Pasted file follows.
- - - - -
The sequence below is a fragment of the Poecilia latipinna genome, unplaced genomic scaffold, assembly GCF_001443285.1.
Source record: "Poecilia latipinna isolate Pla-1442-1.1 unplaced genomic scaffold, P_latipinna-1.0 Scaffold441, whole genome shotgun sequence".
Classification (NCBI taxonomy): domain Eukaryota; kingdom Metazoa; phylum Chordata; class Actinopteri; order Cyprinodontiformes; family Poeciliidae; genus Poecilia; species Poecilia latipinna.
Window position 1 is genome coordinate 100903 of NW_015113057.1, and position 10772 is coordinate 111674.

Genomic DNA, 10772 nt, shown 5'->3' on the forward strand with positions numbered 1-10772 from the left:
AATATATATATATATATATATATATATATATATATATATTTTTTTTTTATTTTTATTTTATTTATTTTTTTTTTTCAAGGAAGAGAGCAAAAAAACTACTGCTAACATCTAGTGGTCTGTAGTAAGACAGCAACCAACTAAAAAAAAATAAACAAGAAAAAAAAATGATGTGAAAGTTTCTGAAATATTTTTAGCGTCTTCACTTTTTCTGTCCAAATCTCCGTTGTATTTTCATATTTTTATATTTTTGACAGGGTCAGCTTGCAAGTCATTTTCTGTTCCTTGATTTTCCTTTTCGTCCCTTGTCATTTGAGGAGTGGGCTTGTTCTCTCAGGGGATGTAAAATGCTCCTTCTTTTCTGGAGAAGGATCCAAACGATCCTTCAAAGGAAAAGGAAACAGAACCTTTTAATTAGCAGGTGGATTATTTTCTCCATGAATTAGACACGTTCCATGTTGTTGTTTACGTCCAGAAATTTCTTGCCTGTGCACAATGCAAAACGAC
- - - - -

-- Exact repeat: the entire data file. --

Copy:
The sequence below is a fragment of the Poecilia latipinna genome, unplaced genomic scaffold, assembly GCF_001443285.1.
Source record: "Poecilia latipinna isolate Pla-1442-1.1 unplaced genomic scaffold, P_latipinna-1.0 Scaffold441, whole genome shotgun sequence".
Classification (NCBI taxonomy): domain Eukaryota; kingdom Metazoa; phylum Chordata; class Actinopteri; order Cyprinodontiformes; family Poeciliidae; genus Poecilia; species Poecilia latipinna.
Window position 1 is genome coordinate 100903 of NW_015113057.1, and position 10772 is coordinate 111674.

Genomic DNA, 10772 nt, shown 5'->3' on the forward strand with positions numbered 1-10772 from the left:
AATATATATATATATATATATATATATATATATATATATTTTTTTTTTATTTTTATTTTATTTATTTTTTTTTTTCAAGGAAGAGAGCAAAAAAACTACTGCTAACATCTAGTGGTCTGTAGTAAGACAGCAACCAACTAAAAAAAAATAAACAAGAAAAAAAAATGATGTGAAAGTTTCTGAAATATTTTTAGCGTCTTCACTTTTTCTGTCCAAATCTCCGTTGTATTTTCATATTTTTATATTTTTGACAGGGTCAGCTTGCAAGTCATTTTCTGTTCCTTGATTTTCCTTTTCGTCCCTTGTCATTTGAGGAGTGGGCTTGTTCTCTCAGGGGATGTAAAATGCTCCTTCTTTTCTGGAGAAGGATCCAAACGATCCTTCAAAGGAAAAGGAAACAGAACCTTTTAATTAGCAGGTGGATTATTTTCTCCATGAATTAGACACGTTCCATGTTGTTGTTTACGTCCAGAAATTTCTTGCCTGTGCACAATGCAAAACGAC